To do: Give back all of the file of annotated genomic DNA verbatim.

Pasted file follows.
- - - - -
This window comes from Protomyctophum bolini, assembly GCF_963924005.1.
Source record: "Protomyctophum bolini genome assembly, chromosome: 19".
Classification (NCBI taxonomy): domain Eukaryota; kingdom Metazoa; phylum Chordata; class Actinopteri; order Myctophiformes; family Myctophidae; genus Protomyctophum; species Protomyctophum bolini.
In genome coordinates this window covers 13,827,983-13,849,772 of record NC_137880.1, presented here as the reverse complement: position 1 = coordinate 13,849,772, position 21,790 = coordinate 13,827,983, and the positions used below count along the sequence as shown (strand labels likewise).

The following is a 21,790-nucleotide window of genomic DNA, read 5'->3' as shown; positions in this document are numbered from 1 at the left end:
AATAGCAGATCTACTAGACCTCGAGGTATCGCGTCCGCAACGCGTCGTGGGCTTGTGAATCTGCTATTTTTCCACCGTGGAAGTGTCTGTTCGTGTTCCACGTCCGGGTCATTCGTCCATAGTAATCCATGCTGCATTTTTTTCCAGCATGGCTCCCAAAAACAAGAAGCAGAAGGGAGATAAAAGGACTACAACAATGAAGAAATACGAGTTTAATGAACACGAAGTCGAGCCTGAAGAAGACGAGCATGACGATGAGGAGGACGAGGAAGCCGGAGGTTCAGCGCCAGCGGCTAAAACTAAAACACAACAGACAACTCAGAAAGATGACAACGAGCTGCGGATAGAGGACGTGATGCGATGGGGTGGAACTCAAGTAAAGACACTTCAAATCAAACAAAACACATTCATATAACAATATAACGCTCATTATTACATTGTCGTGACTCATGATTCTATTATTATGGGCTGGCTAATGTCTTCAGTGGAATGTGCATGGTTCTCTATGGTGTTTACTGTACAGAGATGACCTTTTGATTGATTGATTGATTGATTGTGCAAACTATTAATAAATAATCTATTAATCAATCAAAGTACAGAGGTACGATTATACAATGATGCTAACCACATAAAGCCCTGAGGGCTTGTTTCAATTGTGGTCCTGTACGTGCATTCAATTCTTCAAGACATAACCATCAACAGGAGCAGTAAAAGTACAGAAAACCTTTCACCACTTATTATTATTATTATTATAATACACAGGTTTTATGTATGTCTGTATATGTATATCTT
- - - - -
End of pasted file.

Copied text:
This window comes from Protomyctophum bolini, assembly GCF_963924005.1.
Source record: "Protomyctophum bolini genome assembly, chromosome: 19".
Classification (NCBI taxonomy): domain Eukaryota; kingdom Metazoa; phylum Chordata; class Actinopteri; order Myctophiformes; family Myctophidae; genus Protomyctophum; species Protomyctophum bolini.
In genome coordinates this window covers 13,827,983-13,849,772 of record NC_137880.1, presented here as the reverse complement: position 1 = coordinate 13,849,772, position 21,790 = coordinate 13,827,983, and the positions used below count along the sequence as shown (strand labels likewise).

The following is a 21,790-nucleotide window of genomic DNA, read 5'->3' as shown; positions in this document are numbered from 1 at the left end:
AATAGCAGATCTACTAGACCTCGAGGTATCGCGTCCGCAACGCGTCGTGGGCTTGTGAATCTGCTATTTTTCCACCGTGGAAGTGTCTGTTCGTGTTCCACGTCCGGGTCATTCGTCCATAGTAATCCATGCTGCATTTTTTTCCAGCATGGCTCCCAAAAACAAGAAGCAGAAGGGAGATAAAAGGACTACAACAATGAAGAAATACGAGTTTAATGAACACGAAGTCGAGCCTGAAGAAGACGAGCATGACGATGAGGAGGACGAGGAAGCCGGAGGTTCAGCGCCAGCGGCTAAAACTAAAACACAACAGACAACTCAGAAAGATGACAACGAGCTGCGGATAGAGGACGTGATGCGATGGGGTGGAACTCAAGTAAAGACACTTCAAATCAAACAAAACACATTCATATAACAATATAACGCTCATTATTACATTGTCGTGACTCATGATTCTATTATTATGGGCTGGCTAATGTCTTCAGTGGAATGTGCATGGTTCTCTATGGTGTTTACTGTACAGAGATGACCTTTTGATTGATTGATTGATTGATTGTGCAAACTATTAATAAATAATCTATTAATCAATCAAAGTACAGAGGTACGATTATACAATGATGCTAACCACATAAAGCCCTGAGGGCTTGTTTCAATTGTGGTCCTGTACGTGCATTCAATTCTTCAAGACATAACCATCAACAGGAGCAGTAAAAGTACAGAAAACCTTTCACCACTTATTATTATTATTATTATAATACACAGGTTTTATGTATGTCTGTATATGTATATCTT